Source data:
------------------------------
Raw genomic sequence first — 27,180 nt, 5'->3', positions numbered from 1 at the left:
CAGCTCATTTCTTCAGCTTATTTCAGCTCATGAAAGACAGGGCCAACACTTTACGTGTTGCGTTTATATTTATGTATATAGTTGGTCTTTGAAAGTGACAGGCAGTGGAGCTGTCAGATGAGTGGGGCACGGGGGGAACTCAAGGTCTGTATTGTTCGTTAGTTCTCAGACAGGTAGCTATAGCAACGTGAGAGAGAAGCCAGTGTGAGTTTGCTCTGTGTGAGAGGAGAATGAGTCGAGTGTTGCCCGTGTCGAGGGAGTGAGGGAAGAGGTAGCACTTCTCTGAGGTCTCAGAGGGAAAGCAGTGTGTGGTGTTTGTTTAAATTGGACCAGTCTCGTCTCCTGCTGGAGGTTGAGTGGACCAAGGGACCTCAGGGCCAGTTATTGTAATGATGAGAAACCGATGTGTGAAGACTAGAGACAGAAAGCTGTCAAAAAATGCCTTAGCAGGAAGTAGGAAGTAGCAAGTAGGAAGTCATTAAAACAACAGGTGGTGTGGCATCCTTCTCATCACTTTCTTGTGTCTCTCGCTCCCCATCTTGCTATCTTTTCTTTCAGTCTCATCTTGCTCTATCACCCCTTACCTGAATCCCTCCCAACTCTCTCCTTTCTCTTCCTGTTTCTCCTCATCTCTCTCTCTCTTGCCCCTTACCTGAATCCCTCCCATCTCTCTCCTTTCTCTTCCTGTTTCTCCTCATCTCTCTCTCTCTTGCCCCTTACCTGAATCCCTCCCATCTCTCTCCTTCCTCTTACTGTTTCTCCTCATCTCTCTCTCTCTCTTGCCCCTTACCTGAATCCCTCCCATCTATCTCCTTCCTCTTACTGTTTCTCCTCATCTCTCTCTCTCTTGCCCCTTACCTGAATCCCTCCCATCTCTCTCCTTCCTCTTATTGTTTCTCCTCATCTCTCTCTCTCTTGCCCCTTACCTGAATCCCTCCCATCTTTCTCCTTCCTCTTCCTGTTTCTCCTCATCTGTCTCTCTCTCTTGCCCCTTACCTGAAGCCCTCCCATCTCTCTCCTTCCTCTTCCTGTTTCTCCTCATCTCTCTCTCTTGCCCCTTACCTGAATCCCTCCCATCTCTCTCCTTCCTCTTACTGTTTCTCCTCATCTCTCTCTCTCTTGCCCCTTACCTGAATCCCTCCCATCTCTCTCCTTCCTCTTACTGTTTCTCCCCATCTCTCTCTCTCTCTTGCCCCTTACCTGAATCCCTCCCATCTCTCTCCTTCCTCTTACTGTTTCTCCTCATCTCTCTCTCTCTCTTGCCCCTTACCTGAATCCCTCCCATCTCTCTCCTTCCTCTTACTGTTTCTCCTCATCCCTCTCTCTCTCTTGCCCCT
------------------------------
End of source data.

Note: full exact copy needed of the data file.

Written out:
Raw genomic sequence first — 27,180 nt, 5'->3', positions numbered from 1 at the left:
CAGCTCATTTCTTCAGCTTATTTCAGCTCATGAAAGACAGGGCCAACACTTTACGTGTTGCGTTTATATTTATGTATATAGTTGGTCTTTGAAAGTGACAGGCAGTGGAGCTGTCAGATGAGTGGGGCACGGGGGGAACTCAAGGTCTGTATTGTTCGTTAGTTCTCAGACAGGTAGCTATAGCAACGTGAGAGAGAAGCCAGTGTGAGTTTGCTCTGTGTGAGAGGAGAATGAGTCGAGTGTTGCCCGTGTCGAGGGAGTGAGGGAAGAGGTAGCACTTCTCTGAGGTCTCAGAGGGAAAGCAGTGTGTGGTGTTTGTTTAAATTGGACCAGTCTCGTCTCCTGCTGGAGGTTGAGTGGACCAAGGGACCTCAGGGCCAGTTATTGTAATGATGAGAAACCGATGTGTGAAGACTAGAGACAGAAAGCTGTCAAAAAATGCCTTAGCAGGAAGTAGGAAGTAGCAAGTAGGAAGTCATTAAAACAACAGGTGGTGTGGCATCCTTCTCATCACTTTCTTGTGTCTCTCGCTCCCCATCTTGCTATCTTTTCTTTCAGTCTCATCTTGCTCTATCACCCCTTACCTGAATCCCTCCCAACTCTCTCCTTTCTCTTCCTGTTTCTCCTCATCTCTCTCTCTCTTGCCCCTTACCTGAATCCCTCCCATCTCTCTCCTTTCTCTTCCTGTTTCTCCTCATCTCTCTCTCTCTTGCCCCTTACCTGAATCCCTCCCATCTCTCTCCTTCCTCTTACTGTTTCTCCTCATCTCTCTCTCTCTCTTGCCCCTTACCTGAATCCCTCCCATCTATCTCCTTCCTCTTACTGTTTCTCCTCATCTCTCTCTCTCTTGCCCCTTACCTGAATCCCTCCCATCTCTCTCCTTCCTCTTATTGTTTCTCCTCATCTCTCTCTCTCTTGCCCCTTACCTGAATCCCTCCCATCTTTCTCCTTCCTCTTCCTGTTTCTCCTCATCTGTCTCTCTCTCTTGCCCCTTACCTGAAGCCCTCCCATCTCTCTCCTTCCTCTTCCTGTTTCTCCTCATCTCTCTCTCTTGCCCCTTACCTGAATCCCTCCCATCTCTCTCCTTCCTCTTACTGTTTCTCCTCATCTCTCTCTCTCTTGCCCCTTACCTGAATCCCTCCCATCTCTCTCCTTCCTCTTACTGTTTCTCCCCATCTCTCTCTCTCTCTTGCCCCTTACCTGAATCCCTCCCATCTCTCTCCTTCCTCTTACTGTTTCTCCTCATCTCTCTCTCTCTCTTGCCCCTTACCTGAATCCCTCCCATCTCTCTCCTTCCTCTTACTGTTTCTCCTCATCCCTCTCTCTCTCTTGCCCCT